Pursuant to Federal Rule of Criminal Procedure 16, there are certain materials which, upon request by the defendant in a criminal case, the government must disclose. Fed. R. Crim. P. 16. However, this Court already ordered the United States to comply with Rule 16 in its August 24, 2017 Scheduling Order. [DN 33, “The parties shall comply with Rule 16.”] The United States has acknowledged its continuing duty to supplement any discovery, and has noted to the Court in its Response to the instant Motion that, “to the extent such discoverable materials were in the government's possession, they have been provided.” [DN 46, at 1.]

         Summers' Motion also requests an order from the Court directing the United States to disclose written summaries of expert testimony the United States intends to use during its casein-chief. [DN 37, at 1.] In its Response, the United States includes summaries for Special Agent Matthew Johnson and Technician Ernest Jones, the expert witnesses the United States plans to call during its case-in-chief. [DN 46, at 2.] The Court is satisfied that the United States has complied, and will continue to comply, with its discovery obligations under Federal Rule of Criminal Procedure 16. As such, this Motion has been rendered moot, and it is dismissed.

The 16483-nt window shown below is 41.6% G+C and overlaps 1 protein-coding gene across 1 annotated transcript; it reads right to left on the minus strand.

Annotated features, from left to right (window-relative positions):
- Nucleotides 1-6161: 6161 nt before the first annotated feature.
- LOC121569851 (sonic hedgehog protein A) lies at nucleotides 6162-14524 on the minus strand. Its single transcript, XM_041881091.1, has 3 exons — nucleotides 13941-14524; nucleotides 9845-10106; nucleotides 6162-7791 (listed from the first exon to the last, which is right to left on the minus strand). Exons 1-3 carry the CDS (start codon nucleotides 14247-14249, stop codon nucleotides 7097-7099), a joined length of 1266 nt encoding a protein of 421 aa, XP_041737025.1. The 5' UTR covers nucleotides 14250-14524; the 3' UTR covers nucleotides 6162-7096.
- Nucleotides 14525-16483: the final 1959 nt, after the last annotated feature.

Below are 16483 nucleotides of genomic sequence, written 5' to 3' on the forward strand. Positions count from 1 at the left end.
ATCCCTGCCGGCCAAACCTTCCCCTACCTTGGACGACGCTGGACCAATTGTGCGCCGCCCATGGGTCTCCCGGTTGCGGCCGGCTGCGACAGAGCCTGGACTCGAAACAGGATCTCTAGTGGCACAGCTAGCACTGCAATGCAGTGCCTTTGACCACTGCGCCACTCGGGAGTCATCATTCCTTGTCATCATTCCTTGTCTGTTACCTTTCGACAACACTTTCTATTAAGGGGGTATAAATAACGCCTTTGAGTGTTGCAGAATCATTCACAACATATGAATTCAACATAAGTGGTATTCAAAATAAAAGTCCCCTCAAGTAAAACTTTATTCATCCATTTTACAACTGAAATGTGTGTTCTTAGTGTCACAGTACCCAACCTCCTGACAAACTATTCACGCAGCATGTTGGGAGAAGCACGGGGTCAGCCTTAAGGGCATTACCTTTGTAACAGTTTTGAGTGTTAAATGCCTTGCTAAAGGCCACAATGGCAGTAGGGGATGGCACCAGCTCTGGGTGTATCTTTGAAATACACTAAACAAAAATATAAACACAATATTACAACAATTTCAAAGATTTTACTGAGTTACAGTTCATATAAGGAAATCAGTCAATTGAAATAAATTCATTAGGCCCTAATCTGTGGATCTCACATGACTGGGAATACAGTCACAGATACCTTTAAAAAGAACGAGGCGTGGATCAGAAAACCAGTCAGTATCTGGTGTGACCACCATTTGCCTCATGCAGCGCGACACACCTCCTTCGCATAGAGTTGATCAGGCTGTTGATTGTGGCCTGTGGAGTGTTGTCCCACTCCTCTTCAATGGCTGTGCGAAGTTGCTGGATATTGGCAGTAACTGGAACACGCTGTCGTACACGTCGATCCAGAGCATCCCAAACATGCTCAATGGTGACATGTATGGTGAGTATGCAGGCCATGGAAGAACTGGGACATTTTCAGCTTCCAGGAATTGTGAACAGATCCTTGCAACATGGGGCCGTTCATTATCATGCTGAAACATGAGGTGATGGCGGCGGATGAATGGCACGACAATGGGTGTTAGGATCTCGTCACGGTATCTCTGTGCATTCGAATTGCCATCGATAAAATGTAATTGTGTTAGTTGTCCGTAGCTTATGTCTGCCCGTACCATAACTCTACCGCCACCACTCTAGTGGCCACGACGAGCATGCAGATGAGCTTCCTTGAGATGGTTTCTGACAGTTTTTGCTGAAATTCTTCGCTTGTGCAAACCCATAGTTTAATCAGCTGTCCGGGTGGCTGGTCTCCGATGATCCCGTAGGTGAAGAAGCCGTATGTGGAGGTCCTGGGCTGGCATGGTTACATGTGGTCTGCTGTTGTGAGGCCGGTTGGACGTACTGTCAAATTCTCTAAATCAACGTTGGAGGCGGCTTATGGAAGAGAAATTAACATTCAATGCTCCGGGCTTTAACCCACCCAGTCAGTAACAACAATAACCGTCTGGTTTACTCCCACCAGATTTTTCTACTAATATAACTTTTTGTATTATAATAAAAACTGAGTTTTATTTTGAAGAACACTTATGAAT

III. Summers' Motion for Release of Brady Materials